‘By the time your child becomes fifteen or sixteen,’ said Sharada, touching the screen of her device again, her face illuminated in violet light, ‘we will have five more sessions in the parliament, and I am confident that by then we will have brought down the feeders’ age down to thirty.’ She stopped and looked thoughtfully at the wall opposite. ‘In fact, twenty is perhaps the right number. Gives them seven years to reproduce, and all their organs are in just the right condition.
‘Which means,’ she continued, turning to face Aarti again, ‘your daughter is going to live for just twenty years in all. And have you been to any of the feeders’ settlements, Aarti?’
Aarti shook her head.
Sharada said, ‘That is the problem with today’s education system. When I was in school, they took us on field trips to the feeders’ houses, you know. We actually went into their homes, saw how they lived. We were sufficiently masked, of course, and we wore gloves and everything. Never touched what they made in their filthy kitchens. One breath of that air will shave off a good decade from your life span, I dare say.’
She entwined her hands, admired her fingernails that glowed pinkly in the dark. ‘But it gives you perspective on life,’ she said. ‘If you had been taken to a feeder’s house as part of your schooling, I don’t think we would be here now, you and I, and I don’t think you would have even suggested that you could become a feeder in your daughter’s place.’
‘I know,’ said Aarti, ashamed. ‘There is something wrong with my generation.’
‘It is the same each time,’ said Sharada. ‘I was sixteen too, once. I remember the streak of nobility, of liberty and equality and all that nonsense. I voted for increasing the span of feeders too, in the Election of 2853. And then I had my first heart attack. And then the second. And then my kidneys gave way. My liver failed. My eyes went out. My skin shrivelled. My hair greyed and fell away.’ An expression of sadness flashed in her glinting eyes. ‘Life teaches you all the hard lessons. Trust me, when your limbs are falling apart, the last thing you will think of is wish for a feeder’s good.’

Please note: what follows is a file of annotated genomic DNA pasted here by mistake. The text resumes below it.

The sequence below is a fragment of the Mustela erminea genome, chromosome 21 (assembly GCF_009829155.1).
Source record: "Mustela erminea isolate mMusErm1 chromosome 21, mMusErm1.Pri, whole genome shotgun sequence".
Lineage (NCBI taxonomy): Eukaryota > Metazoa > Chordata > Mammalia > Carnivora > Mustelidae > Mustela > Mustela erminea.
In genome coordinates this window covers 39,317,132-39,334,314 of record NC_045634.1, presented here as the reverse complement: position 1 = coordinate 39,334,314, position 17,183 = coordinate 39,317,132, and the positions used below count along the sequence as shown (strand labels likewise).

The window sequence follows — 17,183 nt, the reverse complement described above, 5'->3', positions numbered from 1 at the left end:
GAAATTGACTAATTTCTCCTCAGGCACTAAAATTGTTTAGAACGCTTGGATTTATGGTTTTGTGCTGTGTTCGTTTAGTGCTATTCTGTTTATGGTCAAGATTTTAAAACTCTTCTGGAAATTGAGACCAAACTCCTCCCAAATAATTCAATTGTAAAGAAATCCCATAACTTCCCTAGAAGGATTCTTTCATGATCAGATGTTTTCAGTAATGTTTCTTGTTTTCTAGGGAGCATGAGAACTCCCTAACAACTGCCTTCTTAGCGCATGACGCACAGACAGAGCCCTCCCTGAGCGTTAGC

Aarti finished the glass of fruit juice, and felt like a little worm was wriggling inside her belly. ‘But I love her,’ she said, surprising herself with the words. Then she looked up at the older woman. Again, with more certainty: ‘I love her.’
‘You think you do, my dear,’ said Sharada. ‘But the truth is you love yourself more.’
‘Is there any way I can keep her? Here among the Centurions?’
Sharada shook her head. ‘There is a long list of women. The last two years have been particularly tough. We have not registered a single death in the whole country. None of the seven thousand one hundred and eighty eight Centurions in the country have died. In contrast, the death toll among the feeders is upwards of five million.’
‘One more Centurion – just one more – what difference will it make?’
Sharada placed a hand on Aarti’s forehead, and the girl was surprised to note that the touch was warm; tender, even. Centurions frowned upon tactile displays of affection; they lived in facilities all by themselves, after all, coming together only to satisfy certain urges – but every once in a while a moment like this occurred, mostly between one woman and another.